National leader Simon Bridges says New Zealanders know there’s deep-set poverty and welfare dependence problems, and is promising to take Labour on with policies that show “backbone”.

While Bridges wouldn’t speak directly to the policies being considered, it’s understood they include fines of up to $3000 for parents of children who leave high school and don’t enter further education and training.

That’s even worse than fining parents if students leave early. If an 18 year old left school and didn’t enter enter further education and training would National really consider fining their parents for not forcing them to do something they obviously don’t want to do?

There’s more:

National is considering are: more obligations and sanctions for beneficiaries, cutting the number receiving welfare by 25 per cent, and requiring gang members to prove they don’t have illegally-sourced income before receiving the benefit.

Beneficiary bashing is not new, but seems to be a swing back to pandering to people who are unlikely to switch votes anyway.

Bridges said: “It’s no secret. We hate gangs … We are thinking about how we can crack down on gangs.”

Why stop at gangs? It’ would be hard to legally define ‘gang’ anyway. Why not make everyone prove they don’t have illegally-sourced income? And include illegally sourced political donations.

RNZ: Will National propose fines for parents of truant teens? (with audio):

Should parents of teenagers who leave school early and don’t go into education or training be fined?

It’s one of the policies the National Party is reportedly looking into as part of its social policy review.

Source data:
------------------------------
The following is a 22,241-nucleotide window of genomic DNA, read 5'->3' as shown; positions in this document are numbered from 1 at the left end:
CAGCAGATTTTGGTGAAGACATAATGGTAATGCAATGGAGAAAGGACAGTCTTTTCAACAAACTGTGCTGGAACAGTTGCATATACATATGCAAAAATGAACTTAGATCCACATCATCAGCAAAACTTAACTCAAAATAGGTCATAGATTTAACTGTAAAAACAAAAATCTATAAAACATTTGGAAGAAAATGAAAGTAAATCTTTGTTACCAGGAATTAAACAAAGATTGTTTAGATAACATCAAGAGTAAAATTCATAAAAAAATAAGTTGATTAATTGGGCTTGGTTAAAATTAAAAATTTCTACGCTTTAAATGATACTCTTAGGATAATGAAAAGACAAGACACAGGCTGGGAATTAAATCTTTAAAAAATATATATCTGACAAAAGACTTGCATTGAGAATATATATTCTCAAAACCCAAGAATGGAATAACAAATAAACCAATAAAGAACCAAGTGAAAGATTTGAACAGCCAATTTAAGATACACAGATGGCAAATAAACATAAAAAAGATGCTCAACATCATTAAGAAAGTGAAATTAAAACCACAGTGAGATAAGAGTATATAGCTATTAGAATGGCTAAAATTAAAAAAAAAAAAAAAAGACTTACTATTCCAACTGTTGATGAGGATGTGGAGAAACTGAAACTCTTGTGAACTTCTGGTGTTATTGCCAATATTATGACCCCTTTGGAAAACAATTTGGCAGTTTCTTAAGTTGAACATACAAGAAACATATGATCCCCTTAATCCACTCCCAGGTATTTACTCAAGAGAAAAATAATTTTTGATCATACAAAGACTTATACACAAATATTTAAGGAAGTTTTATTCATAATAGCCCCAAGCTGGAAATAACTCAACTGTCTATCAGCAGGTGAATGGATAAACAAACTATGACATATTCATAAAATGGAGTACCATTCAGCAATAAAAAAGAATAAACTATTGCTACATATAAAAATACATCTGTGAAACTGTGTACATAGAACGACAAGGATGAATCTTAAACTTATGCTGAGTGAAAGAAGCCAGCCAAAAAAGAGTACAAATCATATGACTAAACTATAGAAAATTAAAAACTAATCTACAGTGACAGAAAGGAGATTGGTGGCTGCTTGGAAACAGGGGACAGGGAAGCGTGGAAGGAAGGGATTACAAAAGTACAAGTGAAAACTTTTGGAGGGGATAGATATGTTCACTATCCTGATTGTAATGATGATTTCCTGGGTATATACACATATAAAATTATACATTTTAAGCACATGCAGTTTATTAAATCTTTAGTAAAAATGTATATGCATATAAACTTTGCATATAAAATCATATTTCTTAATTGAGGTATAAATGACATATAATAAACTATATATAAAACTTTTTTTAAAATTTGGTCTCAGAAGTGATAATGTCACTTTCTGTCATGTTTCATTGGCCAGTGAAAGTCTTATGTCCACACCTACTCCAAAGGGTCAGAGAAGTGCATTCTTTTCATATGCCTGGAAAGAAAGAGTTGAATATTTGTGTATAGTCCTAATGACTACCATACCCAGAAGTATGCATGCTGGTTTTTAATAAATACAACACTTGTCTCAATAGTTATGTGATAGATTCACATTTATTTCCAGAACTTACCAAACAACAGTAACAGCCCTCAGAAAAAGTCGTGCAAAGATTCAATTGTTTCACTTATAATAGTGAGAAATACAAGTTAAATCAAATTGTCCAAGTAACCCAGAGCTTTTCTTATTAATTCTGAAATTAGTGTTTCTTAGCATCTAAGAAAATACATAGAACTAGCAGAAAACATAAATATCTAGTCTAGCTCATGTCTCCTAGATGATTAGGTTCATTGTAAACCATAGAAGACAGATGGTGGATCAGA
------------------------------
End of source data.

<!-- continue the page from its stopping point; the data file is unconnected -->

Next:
Other policies under consideration are requiring gang members to prove they don’t have illegal income before getting a benefit, and reassessing the obligations of people who are on the benefit.

Leader Simon Bridges is being coy about the specifics – but says these are priority issues for National.

Priority issues for National? I think a higher priority issue for National is leadership – or more specifically, a lack of decent leadership. Bridges seems to the best chance of getting Labour and Greens in power next year.

I have a better proposal – fine MPs who waste time and (taxpayer) money on stupid policies. Especially party leaders.

 

 

Stupid proposal: permanent ‘daylight saving’

A campaign to abolish daylight saving and replace it with a permanent change to summer time has been getting some media attention.

Daylight savings clock changes are disruptive, unnatural, and unnecessary. Let’s simplify, by adopting permanent ‘summer hours’.

I think it’s a stupid idea, but fortunately: Little political appetite for abolishing daylight saving time (Stuff):

A  movement to abolish daylight saving time appears very unlikely to succeed as political parties across the spectrum remain wedded to the system.

Louis Houlbrooke, chief executive and founder of Take Back The Clocks, said the twice yearly changes disrupted people’s sleep, were unnatural, and made international business much more complicated.

“They cause disruption and inconvenience to people’s lives in a trivial sense but also in more serious ways with tired drivers and the impact on dairy cows.”

I’m not sure how it has any affect on tired drivers.

I look forward to daylight saving. I think that many people enjoy the benefits of longer daylight in the evenings.

He suggested moving New Zealand to permanent “summer hours” – the change in late September that leads to sunnier evenings and darker mornings.

That’s the most stupid part of the proposal.

We have just changed to daylight saving and it still gets light by 7 am (it’s starting to get light at 6 am).

Current sunrise times in winter (end of June):

  • Auckland 7:34 am
  • Wellington 7:47 am
  • Christchurch 8:03 am
  • Dunedin 8:20 am
  • Invercargill 8:30 am

Permanent summer hours would mean sunrise after 9 am in the South Island. There’s a reason why our winter hours are as they are. to get a good balance between sunrise and sunset (currently about 5 pm in the winter in the south).

The campaign on Twitter seems to be a spoof anyway. Like:

And:

Earlier last month:

I only see one clown: